- When there is no stimulation the membrane potential is at its Resting Potential.
- When stimulated, channels in the nerve membrane open allowing the flow of sodium ions (Na+) or calcium ions (Ca2+) into the nerve or cell. This makes the inside less negative and in fact positive -the peak of the action potential (+40 mV).
- These channels than close and by the opening of K+ channels the membrane potential returns to its resting level.
Stopping Action Potentials To Stop Nociceptive Stimuli
- Nociceptive stimuli are those that will create a sensation of pain after they are processed in the CNS.
- Nociceptive signals can be prevented from reaching the CNS by blocking the action of the channels that control the movement of ions across the nerve membrane.
- A number of anesthetic agents stop Na+ channel from working and hence stop the generation of actions potentials and transmission of signals to the CNS.
The sensory system that can be divided into two divisions:
- A Sensory System that transmits innocuous stimuli such as touch, pressure, warmth.
- A System that transmits stimuli that indicate that tissues have been damaged = nociceptive .
These two systems have different receptors and pathways in the PNS & CNS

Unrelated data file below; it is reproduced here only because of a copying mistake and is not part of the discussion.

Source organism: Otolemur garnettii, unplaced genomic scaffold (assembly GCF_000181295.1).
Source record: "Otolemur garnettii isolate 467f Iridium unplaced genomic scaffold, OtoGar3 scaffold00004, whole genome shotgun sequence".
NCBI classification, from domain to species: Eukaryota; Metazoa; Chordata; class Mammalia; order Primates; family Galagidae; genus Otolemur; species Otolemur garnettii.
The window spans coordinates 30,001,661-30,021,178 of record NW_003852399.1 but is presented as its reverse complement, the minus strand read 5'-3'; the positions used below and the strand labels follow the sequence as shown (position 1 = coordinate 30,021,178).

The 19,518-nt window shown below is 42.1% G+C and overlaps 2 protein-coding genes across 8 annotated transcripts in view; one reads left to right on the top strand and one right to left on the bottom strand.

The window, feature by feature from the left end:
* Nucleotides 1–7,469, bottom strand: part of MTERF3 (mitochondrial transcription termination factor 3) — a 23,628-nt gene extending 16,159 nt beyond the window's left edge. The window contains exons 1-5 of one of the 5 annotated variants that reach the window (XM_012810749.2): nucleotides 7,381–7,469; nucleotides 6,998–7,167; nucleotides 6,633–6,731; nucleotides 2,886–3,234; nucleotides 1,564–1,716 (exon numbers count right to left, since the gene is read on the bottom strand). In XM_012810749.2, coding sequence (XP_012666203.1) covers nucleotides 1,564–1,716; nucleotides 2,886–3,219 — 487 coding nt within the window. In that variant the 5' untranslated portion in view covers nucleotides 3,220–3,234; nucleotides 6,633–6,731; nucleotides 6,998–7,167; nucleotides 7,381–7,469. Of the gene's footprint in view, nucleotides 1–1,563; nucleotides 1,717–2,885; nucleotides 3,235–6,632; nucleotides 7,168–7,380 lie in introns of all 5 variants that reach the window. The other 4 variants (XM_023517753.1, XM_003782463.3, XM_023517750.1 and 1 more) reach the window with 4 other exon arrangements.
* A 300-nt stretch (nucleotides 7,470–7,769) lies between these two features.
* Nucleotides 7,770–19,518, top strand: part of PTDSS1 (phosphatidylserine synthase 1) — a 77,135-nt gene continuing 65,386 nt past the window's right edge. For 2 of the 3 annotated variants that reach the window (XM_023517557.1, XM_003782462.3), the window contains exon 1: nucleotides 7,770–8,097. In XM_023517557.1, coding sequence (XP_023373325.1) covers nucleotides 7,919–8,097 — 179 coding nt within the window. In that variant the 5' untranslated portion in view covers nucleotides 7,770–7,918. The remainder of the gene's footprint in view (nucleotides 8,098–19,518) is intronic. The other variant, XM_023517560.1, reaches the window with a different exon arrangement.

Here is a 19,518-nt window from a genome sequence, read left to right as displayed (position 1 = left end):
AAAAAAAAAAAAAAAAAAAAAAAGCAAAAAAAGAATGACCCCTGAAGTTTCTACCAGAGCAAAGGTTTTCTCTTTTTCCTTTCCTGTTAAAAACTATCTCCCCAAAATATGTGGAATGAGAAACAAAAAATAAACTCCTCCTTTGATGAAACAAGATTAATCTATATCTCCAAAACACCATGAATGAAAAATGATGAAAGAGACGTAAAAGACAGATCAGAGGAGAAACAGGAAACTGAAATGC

Neuroscience. 2nd edition. Purves D, Augustine GJ, Fitzpatrick D, et al., editors. Sunderland (MA): Sinauer Associates; 2001.
- Nociceptors are free nerve endings that respond to stimuli that can cause tissue damage or when tissue damage has taken place.
- Present in membrane of free nerve endings are receptors (protein molecules) whose activity changes in the presence of painful stimuli.
- (Note the use of the same term receptor is used for cell or organs or molecules that involved in transduction of a stimuli.)
- Transduction is the process of converting the stimuli into a nerve impulse.
- For this to occur the flow of ions across the nerve membrane has to change to allow entry of either Na+ or Ca2+ ions to cause depolarization of the membrane potential.
- This involves a receptor molecule that either directly or indirectly opens the ion channels.
… which can cause the membrane potential at the free nerve ending (nociceptor) to produce an action potential.
Fields HL. 1987. Pain. New York: McGraw-Hill.
Summary Of Transduction Process At The Periphery
- Many stimuli – mechanical, chemical and thermal – give rise to painful sensation making transduction a complex process.